Habitat destruction is a leading cause of species extinctions, and thus a serious conservation concern. The amount of remaining suitable habitat within a landscape, as well as the isolation of these habitat patches from one another, can have profound effects on biodiversity across a landscape. This research strives to predict how habitat destruction will alter landscape biodiversity through its effects on patch area and isolation, as well as the consequent influence on the resilience of biodiversity following habitat disturbance. Simulation modeling provides two opposing predictions for the effect of habitat destruction on landscape biodiversity. Depending on how habitat destruction alters species' immigration and extinction rates, habitat destruction can have either more severe or less severe effects on biodiversity than expected from a random-extinction model based upon the pre-destruction habitat area. Freshwater ecosystems are subject to both habitat destruction (e.g. draining of wetlands) and disturbances (e.g. contaminants), which can interact to alter patterns of their biodiversity, and are the focus of the empirical part of this study. Preliminary results from surveys of pond amphibian and invertebrate biodiversity indicate that habitat destruction will have more severe effects on biodiversity loss than expected by a random extinction model. To identify a biological mechanism behind this pattern, an experiment using artificial ponds will examine how habitat destruction can alter species immigration and extinction rates and influence the severity of landscape biodiversity loss. A second experiment will investigate how habitat destruction can affect the recovery of aquatic biodiversity following a habitat disturbance.
This project provides many opportunities to incorporate outreach to the general public, as well as to provide young scientists with genuine research experiences. Thus far, 6 undergraduate and 6 high school student interns have had hands-on field research experiences as part of this project. In addition to gaining experience in the field, students learn how to disseminate what they have learned to others. Undergraduate students have opportunities to a write senior honors thesis, while high school students act as science outreach ambassadors to their communities through formal and informal settings.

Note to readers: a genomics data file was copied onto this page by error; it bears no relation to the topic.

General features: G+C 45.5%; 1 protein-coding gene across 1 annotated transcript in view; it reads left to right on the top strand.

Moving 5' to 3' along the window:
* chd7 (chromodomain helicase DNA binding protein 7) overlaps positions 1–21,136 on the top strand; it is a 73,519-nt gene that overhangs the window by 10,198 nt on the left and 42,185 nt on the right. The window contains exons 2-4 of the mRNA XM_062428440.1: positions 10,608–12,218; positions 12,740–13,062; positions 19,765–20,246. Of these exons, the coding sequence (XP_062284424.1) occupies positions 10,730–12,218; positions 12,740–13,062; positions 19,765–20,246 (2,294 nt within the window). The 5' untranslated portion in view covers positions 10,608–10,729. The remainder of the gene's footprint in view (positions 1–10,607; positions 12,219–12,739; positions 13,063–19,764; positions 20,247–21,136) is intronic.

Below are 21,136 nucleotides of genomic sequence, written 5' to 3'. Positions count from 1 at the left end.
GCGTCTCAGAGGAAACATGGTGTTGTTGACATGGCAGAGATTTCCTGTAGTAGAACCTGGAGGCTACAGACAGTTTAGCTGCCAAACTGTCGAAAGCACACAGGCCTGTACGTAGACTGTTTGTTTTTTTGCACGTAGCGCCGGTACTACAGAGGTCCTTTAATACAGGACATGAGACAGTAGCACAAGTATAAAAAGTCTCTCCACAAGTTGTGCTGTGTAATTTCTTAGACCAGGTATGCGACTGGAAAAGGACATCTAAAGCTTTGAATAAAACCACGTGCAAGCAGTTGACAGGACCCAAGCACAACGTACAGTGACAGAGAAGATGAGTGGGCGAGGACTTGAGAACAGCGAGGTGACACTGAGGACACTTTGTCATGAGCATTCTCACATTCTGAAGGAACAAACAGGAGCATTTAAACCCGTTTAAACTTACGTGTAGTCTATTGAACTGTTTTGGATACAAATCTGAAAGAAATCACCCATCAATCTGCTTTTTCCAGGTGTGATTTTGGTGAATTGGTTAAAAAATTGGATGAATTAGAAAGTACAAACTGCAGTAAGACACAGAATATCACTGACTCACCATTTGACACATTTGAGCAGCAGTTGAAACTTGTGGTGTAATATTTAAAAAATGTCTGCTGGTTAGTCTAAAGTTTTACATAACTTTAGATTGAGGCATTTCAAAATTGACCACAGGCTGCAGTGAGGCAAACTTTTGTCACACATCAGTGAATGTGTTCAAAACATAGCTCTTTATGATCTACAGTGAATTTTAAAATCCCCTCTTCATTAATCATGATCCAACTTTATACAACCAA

Habitat destruction is a leading cause of species extinctions, and a serious conservation concern. Habitat destruction is not only a loss of total habitat area, but also a creation of a fragmented landscape composed of isolated habitat patches. These remaining habitat patches form a metacommunity, which is a group of local communities, or patches, that are isolated from each other in space but connected through the dispersal of organisms, such as plants and animals, between patches. The size of the metacommunity after habitat destruction (i.e. the number and size of remaining patches), and the isolation of patches within it can have profound effects on biodiversity. The purpose of this research is to examine how metacommunity size affects biodiversity, and to provide insight into how the size of the metacommunity might influence the effects of future habitat destruction or disturbance. Freshwater systems are subject to both habitat destruction (e.g. draining of wetlands), and disturbances (e.g. contaminants), and are the focus of this study because of the negative effects both threats have on freshwater biodiversity. We first developed a mathematical model to obtain predictions for how changes in metacommunity size might affect species diversity. In a natural system, metacommunity size might increase species immigration rates into habitat patches through increasing the probability that dispersing organisms are intercepted by suitable habitat. When metacommunity immigration rates increase, diversity in a single habitat patch increases and fewer new species are encountered when additional patches are sampled. Conversely, metacommunity size may decrease species extinction rates in patches due to an influx of new individuals. When metacommunity extinction rates decrease there is little effect on the diversity in a single habitat patch, however new species are more likely to be encountered when new patches are sampled. If habitat patches are lost from a metacommunity due to habitat destruction, the overall affect on species diversity will depend on whether species immigration or extinction rates are more affected by metacommunity size. In order to determine if metacommunity size affects species diversity in natural systems, pond metacommunities were sampled in Missouri. Zooplankton diversity was sampled at five ponds in twelve different metacommunities during 2009 and 2010. We found that zooplankton species diversity in a pond increases when a pond is located within a larger metacommunity. However, new species are more likely to be encountered when sampling additional ponds within a small metacommunity, when compared to sampling ponds within a large metacommunity. These results provide the first example of metacommunity size affecting species diversity in a natural system and highlight the importance of considering metacommunity size when trying to understand landscape patterns of biodiversity. In addition to affecting species diversity in established metacommunities, metacommunity size can also influence the recovery and maintenance of species diversity following a habitat disturbance. The recovery and maintenance of diversity is dependent upon species interactions and a supply of individuals into the affected habitat. We used experimental aquatic plant communities to investigate the effect of an extreme heat and drought event on species diversity and the importance of dispersal for the recovery of diversity following this disturbance. Immediately after a heat and drought event during the summer of 2011, there was a significant loss in aquatic plant species diversity. This loss in plant diversity was maintained the following summer. Experimental ponds were then placed in either a control or in one of three dispersal treatments to simulate an effect of metacommunity size. Regardless of dispersal treatment, there was an increase in aquatic plant species diversity following dispersal. Future sampling of this project will determine if this recovery in aquatic plant diversity is maintained over additional seasons. The research supported by this National Science Foundation grant has benefits that extended beyond its scientific contribution of providing insights into the influence of metacommunity size on biodiversity. This research provided opportunities for undergraduate and high school students from the Saint Louis, MO area to gain hands-on research experience. In addition to gaining experience in the field, undergraduate and high school students involved in this grant learned how to disseminate what they had learned to others through complementary programs sponsored by Washington University in Saint Louis and the National Science Foundation.